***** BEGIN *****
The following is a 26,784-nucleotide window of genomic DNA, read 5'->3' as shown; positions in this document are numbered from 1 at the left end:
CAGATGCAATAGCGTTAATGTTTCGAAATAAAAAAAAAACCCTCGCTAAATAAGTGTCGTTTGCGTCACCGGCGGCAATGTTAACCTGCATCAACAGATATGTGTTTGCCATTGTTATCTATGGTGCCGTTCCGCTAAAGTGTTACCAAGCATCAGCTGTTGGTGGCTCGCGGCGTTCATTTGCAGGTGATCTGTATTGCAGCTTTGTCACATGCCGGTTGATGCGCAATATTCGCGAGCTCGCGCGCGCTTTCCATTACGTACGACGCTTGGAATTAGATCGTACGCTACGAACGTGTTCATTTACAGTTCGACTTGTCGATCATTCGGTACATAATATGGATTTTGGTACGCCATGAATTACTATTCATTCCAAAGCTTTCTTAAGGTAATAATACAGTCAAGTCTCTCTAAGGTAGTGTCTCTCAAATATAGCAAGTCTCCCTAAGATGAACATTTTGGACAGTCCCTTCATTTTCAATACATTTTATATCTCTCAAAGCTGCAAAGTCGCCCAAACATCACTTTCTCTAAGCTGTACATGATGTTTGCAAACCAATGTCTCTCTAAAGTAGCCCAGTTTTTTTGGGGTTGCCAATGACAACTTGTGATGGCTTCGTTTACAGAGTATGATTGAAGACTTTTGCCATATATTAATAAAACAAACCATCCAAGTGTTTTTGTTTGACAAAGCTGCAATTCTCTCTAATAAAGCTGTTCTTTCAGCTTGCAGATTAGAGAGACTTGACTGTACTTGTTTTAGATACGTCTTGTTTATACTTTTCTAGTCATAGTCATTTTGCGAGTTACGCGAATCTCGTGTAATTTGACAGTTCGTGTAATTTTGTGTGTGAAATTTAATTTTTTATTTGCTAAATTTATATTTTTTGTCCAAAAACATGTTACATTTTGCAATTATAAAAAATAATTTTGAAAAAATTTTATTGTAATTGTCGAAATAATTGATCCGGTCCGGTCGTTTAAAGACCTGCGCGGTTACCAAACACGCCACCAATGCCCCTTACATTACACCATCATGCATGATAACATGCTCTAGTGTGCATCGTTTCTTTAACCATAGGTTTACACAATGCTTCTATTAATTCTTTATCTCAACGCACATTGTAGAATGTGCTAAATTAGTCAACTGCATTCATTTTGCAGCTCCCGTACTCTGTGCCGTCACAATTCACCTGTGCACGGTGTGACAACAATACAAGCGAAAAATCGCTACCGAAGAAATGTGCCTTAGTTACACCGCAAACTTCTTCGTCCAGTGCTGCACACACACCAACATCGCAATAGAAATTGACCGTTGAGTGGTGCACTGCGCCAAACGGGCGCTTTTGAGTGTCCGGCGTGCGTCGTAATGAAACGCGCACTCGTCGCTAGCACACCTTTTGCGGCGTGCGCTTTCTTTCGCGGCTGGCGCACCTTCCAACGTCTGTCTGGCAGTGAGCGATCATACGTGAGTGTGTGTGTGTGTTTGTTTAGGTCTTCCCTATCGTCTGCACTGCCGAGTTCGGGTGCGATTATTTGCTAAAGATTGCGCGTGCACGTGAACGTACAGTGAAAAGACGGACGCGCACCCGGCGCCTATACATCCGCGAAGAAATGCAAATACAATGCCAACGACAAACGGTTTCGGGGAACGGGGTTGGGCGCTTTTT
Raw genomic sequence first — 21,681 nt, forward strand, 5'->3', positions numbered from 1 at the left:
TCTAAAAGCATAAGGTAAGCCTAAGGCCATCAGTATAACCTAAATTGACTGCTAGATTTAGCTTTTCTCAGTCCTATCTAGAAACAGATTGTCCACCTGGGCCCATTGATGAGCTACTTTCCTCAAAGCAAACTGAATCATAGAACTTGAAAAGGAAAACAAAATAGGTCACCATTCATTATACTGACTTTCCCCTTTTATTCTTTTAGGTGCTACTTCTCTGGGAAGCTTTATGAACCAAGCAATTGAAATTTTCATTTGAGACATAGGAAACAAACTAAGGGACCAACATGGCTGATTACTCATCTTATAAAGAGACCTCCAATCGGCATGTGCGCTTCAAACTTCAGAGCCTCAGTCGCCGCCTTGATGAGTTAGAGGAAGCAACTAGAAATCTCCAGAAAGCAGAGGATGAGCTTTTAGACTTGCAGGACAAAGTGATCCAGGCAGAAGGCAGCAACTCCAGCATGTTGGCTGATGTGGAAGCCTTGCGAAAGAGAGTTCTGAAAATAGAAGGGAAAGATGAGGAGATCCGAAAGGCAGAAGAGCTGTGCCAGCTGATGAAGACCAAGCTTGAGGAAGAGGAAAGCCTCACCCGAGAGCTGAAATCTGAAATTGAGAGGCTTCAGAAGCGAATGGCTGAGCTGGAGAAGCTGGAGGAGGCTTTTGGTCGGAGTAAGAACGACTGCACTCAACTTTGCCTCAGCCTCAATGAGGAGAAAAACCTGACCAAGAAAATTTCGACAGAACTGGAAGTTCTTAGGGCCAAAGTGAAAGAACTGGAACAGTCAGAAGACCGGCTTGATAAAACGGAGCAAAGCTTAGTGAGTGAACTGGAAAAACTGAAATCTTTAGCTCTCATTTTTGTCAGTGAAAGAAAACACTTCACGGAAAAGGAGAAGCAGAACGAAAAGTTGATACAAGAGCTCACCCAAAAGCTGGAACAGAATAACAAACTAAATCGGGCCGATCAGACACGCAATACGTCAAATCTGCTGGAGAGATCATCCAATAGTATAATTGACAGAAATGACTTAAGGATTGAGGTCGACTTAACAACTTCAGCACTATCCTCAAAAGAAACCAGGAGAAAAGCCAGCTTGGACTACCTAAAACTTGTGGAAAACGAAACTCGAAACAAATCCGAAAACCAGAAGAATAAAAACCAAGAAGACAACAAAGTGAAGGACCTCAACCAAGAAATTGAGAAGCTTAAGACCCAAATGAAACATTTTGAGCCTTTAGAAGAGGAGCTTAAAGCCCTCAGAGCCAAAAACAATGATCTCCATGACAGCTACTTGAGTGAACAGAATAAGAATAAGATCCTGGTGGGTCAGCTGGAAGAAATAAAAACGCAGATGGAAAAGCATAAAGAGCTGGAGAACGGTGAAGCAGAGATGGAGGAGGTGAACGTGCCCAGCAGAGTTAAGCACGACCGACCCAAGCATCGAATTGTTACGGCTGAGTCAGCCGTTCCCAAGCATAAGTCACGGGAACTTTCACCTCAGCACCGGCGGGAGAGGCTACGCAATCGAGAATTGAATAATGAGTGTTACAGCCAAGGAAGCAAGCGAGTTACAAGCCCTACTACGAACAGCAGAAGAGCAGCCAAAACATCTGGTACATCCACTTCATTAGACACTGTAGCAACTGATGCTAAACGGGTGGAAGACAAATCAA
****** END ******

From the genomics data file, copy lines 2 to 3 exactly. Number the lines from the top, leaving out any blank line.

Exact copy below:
CAGATGCAATAGCGTTAATGTTTCGAAATAAAAAAAAAACCCTCGCTAAATAAGTGTCGTTTGCGTCACCGGCGGCAATGTTAACCTGCATCAACAGATATGTGTTTGCCATTGTTATCTATGGTGCCGTTCCGCTAAAGTGTTACCAAGCATCAGCTGTTGGTGGCTCGCGGCGTTCATTTGCAGGTGATCTGTATTGCAGCTTTGTCACATGCCGGTTGATGCGCAATATTCGCGAGCTCGCGCGCGCTTTCCATTACGTACGACGCTTGGAATTAGATCGTACGCTACGAACGTGTTCATTTACAGTTCGACTTGTCGATCATTCGGTACATAATATGGATTTTGGTACGCCATGAATTACTATTCATTCCAAAGCTTTCTTAAGGTAATAATACAGTCAAGTCTCTCTAAGGTAGTGTCTCTCAAATATAGCAAGTCTCCCTAAGATGAACATTTTGGACAGTCCCTTCATTTTCAATACATTTTATATCTCTCAAAGCTGCAAAGTCGCCCAAACATCACTTTCTCTAAGCTGTACATGATGTTTGCAAACCAATGTCTCTCTAAAGTAGCCCAGTTTTTTTGGGGTTGCCAATGACAACTTGTGATGGCTTCGTTTACAGAGTATGATTGAAGACTTTTGCCATATATTAATAAAACAAACCATCCAAGTGTTTTTGTTTGACAAAGCTGCAATTCTCTCTAATAAAGCTGTTCTTTCAGCTTGCAGATTAGAGAGACTTGACTGTACTTGTTTTAGATACGTCTTGTTTATACTTTTCTAGTCATAGTCATTTTGCGAGTTACGCGAATCTCGTGTAATTTGACAGTTCGTGTAATTTTGTGTGTGAAATTTAATTTTTTATTTGCTAAATTTATATTTTTTGTCCAAAAACATGTTACATTTTGCAATTATAAAAAATAATTTTGAAAAAATTTTATTGTAATTGTCGAAATAATTGATCCGGTCCGGTCGTTTAAAGACCTGCGCGGTTACCAAACACGCCACCAATGCCCCTTACATTACACCATCATGCATGATAACATGCTCTAGTGTGCATCGTTTCTTTAACCATAGGTTTACACAATGCTTCTATTAATTCTTTATCTCAACGCACATTGTAGAATGTGCTAAATTAGTCAACTGCATTCATTTTGCAGCTCCCGTACTCTGTGCCGTCACAATTCACCTGTGCACGGTGTGACAACAATACAAGCGAAAAATCGCTACCGAAGAAATGTGCCTTAGTTACACCGCAAACTTCTTCGTCCAGTGCTGCACACACACCAACATCGCAATAGAAATTGACCGTTGAGTGGTGCACTGCGCCAAACGGGCGCTTTTGAGTGTCCGGCGTGCGTCGTAATGAAACGCGCACTCGTCGCTAGCACACCTTTTGCGGCGTGCGCTTTCTTTCGCGGCTGGCGCACCTTCCAACGTCTGTCTGGCAGTGAGCGATCATACGTGAGTGTGTGTGTGTGTTTGTTTAGGTCTTCCCTATCGTCTGCACTGCCGAGTTCGGGTGCGATTATTTGCTAAAGATTGCGCGTGCACGTGAACGTACAGTGAAAAGACGGACGCGCACCCGGCGCCTATACATCCGCGAAGAAATGCAAATACAATGCCAACGACAAACGGTTTCGGGGAACGGGGTTGGGCGCTTTTT
Raw genomic sequence first — 21,681 nt, forward strand, 5'->3', positions numbered from 1 at the left: